dramatization of Irving Bacheller's book of that
name.

Holland, Frederic May, American author:
b. Boston 2 May 1836; d. Concord, Mass., 17
May 1008. He was graduated from Harvard
in 1859, entered the ministry of the Unitarian
Church in 1862, but resigned in 1874. He wrote :
<The Reign of the Stoics> (1879); Frederick
Douglass, the Colored Orator* (189O; and
< Liberty in the Nineteenth Century > (1899).

Holland, Henry Richard Vassall Fox, 31
Loan, English statesman: b. Wiltshire 21 Nov.
1773; d. 22 Oct. 184a He succeeded to the
peerage by the death of his father when less
than one year old. In 1798 he took his place in
the House of Lords, and as the nephew of
Charles James Fox was at once acknowledged
as a Whig leader. In 1806 he was commissioner
for settling disputes with the United States;
was lord f ivy seal in 1806-7 ; and chancellor
of the ducny of Lancaster. He made Holland
House the resort of the wit, talent, and beauty
of his day. He was the author of: <Life oi
Lope de Vega* (1806) ; <Three Comedies from
the Spanish* (1807): <Foreign Reminiscences y
(1850) ; Memoirs of the Whig Party > (1852).

Holland, John P., American inventor: b.
184 1. As one of the most successful designers
in the interesting field of submarine navigation,
Holland is well known. His first boat was
built in 1875; a second was launched in 1877,
and a third in 1881. After a series of severe
tests, the Holland boat was ordered by the
United States government for the navy in 190a
In 1903 eight of the submarines were put in
commission. These have a speed varying from
8.87 to 8 knots, a horse-power of 16b (with one
exception), and a displacement in general of
122.55 tons. For some time the inventor was
interested in the Holland Submarine Boat Com-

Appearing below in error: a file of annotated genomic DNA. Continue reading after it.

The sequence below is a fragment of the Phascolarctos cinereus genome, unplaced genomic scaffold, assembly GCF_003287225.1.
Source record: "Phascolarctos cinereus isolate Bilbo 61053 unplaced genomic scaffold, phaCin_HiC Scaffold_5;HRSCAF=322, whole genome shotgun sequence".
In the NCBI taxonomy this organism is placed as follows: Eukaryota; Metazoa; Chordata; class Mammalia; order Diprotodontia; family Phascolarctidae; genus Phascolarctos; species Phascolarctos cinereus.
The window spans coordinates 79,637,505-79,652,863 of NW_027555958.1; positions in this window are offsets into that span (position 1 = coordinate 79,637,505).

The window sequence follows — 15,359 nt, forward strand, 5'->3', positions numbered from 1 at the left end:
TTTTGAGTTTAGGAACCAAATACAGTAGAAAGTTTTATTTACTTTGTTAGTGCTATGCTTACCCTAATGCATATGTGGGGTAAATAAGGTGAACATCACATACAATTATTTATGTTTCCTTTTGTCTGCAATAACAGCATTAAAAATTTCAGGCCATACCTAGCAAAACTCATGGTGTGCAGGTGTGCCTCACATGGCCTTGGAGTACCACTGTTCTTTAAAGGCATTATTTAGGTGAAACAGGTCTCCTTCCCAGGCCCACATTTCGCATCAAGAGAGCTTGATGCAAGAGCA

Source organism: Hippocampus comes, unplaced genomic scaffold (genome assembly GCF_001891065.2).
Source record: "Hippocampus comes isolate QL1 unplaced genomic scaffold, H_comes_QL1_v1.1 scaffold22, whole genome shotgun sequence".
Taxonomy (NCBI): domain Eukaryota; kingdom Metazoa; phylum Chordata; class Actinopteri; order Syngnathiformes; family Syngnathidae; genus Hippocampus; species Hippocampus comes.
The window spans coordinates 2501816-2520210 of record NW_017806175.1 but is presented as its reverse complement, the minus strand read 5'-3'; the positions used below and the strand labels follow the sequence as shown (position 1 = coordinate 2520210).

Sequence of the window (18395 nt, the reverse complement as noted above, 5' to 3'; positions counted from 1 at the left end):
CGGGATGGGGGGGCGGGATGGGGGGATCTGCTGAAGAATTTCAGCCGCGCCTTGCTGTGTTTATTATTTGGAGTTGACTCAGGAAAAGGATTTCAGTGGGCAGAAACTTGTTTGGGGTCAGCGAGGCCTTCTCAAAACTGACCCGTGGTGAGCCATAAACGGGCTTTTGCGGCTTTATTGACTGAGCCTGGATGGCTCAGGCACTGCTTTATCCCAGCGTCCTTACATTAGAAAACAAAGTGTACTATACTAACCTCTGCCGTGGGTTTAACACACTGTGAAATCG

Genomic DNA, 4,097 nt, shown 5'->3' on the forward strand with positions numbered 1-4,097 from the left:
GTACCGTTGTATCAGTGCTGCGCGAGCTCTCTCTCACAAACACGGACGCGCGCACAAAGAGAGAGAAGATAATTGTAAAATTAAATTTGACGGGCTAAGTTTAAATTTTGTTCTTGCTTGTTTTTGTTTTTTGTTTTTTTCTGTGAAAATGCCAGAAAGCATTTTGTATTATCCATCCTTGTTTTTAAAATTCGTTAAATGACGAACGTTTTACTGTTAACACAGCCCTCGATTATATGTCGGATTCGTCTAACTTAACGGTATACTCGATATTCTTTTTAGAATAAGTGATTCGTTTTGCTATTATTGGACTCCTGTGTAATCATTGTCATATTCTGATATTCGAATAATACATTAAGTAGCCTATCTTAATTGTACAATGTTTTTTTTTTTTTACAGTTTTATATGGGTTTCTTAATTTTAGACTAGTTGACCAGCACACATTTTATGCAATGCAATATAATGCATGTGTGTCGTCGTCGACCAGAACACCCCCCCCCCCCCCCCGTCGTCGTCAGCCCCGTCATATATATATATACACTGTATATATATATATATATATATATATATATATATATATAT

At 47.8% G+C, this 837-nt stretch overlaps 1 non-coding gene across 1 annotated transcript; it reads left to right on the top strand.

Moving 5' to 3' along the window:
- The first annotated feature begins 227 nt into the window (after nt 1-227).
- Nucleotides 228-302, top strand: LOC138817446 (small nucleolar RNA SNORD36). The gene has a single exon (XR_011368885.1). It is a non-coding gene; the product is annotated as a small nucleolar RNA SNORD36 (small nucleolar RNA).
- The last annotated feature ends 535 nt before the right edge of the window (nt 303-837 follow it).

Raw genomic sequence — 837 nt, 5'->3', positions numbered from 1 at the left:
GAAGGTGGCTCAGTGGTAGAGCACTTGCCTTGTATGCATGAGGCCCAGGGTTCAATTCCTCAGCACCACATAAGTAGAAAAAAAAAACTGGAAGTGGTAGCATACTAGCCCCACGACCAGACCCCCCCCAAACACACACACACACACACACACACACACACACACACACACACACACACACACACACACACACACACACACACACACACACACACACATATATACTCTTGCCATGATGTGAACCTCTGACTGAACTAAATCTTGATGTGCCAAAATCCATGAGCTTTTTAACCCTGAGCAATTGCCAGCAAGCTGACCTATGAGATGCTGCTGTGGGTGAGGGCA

pany, but from this he has now retired to de-
vote his time independently to submarines and
flying devices. His more recent designs call
for smaller and more compact vessels, with
much less complicated mechanism, power of
remaining longer submerged, and increased
safety in operation. See Submarine Naviga-
tion, History of.

Holland, Josiah Gilbert, American editor
and author: b. Belchertown, Mass., 24 July
1819; d. New York 12 Oct 1881. He began the
study of medicine in 1840, in 1844 was graduated
from the Berkshire Medical College, and entered
practice at Springfield, Mass. The years that
followed were discouraging, for patients did not
come to the young doctor. With true Yankee
versatility he turned his hand to anything,—
taught district school, was a traveling writing-
master, and a daguerreotypist. Of his boyish
mortification at being a mill hand he has written
in <Arthur Bonnicastle.* He tried editoriaJ
work, and started <The Bay State Weekly Cour*
ier,> which ran for six months. Subsequently
he taught at Richmond, Va., and for 16 month*



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HOLLAND — HOLLAR



wii superintendent of public schools at Vicks-
burg, Miss. All these varied experiences gave
him the knowledge of American life and appre-
ciation of workaday struggles which later made
the value of his poems, essays, and novels. In
1849-66 he was assistant editor of the Spring-
field Republican, and from 1851 also part owner
of that journal* It was largely due to his in-
fluence that the Republican became so widely
known and popular a journal. In it his < Letters
to Young People Married and Single : By Tim-
othy Titcomb* first attracted readers by their
vivacious style, moral sincerity, and good com-
mon sense. Later, in book form (1858) they
had a great and immediate success.

In 1870 Dr. Holland was one of the founders
and became editor of ( Scribner's Monthly,>
later the Century Magazine,* and the editor-
ship of this periodical he retained till his death
in 1881. Holland's novels: < Arthur Bonni-
castle> (1873) ; < Sevenoaks > (1876) ; and
Nicholas Minturn > (18^7), although showing
his quick and sympathetic observation and con-
taining fine passages, have been less popular
than his poems. The latter, in their constant ap-
peal to the moral sense, and in their accurate
portrayal of the homely and picturesque in
New York life, found many admirers. Several
of the short lyrics, with <Bittersweet > (1858) ;
<Kathrina> (1868), and <The Mistress of the
Manse > (1871), came as messages of an Ameri-
can poet who understood and honored his own
people. Consult the c Life> by Plunkett (1894).

Holland, Thomas Erskine, English jurist:
b. Brighton 17 July 1835. He studied at Ox-
ford, was called to the bar in 1863, in 1874
became a reader in English law at Oxford, and
shortly afterward professor of international
law. The University of Perugia appointed him
to an honorary professorship in recognition of
his attainments. His best-known work is his
'Elements of Jurisprudence ) (1880; 9th ed.
1900), to which was awarded the Swinney prize
(1804), decennially bestowed for the best book
published on jurisprudence, and which is now a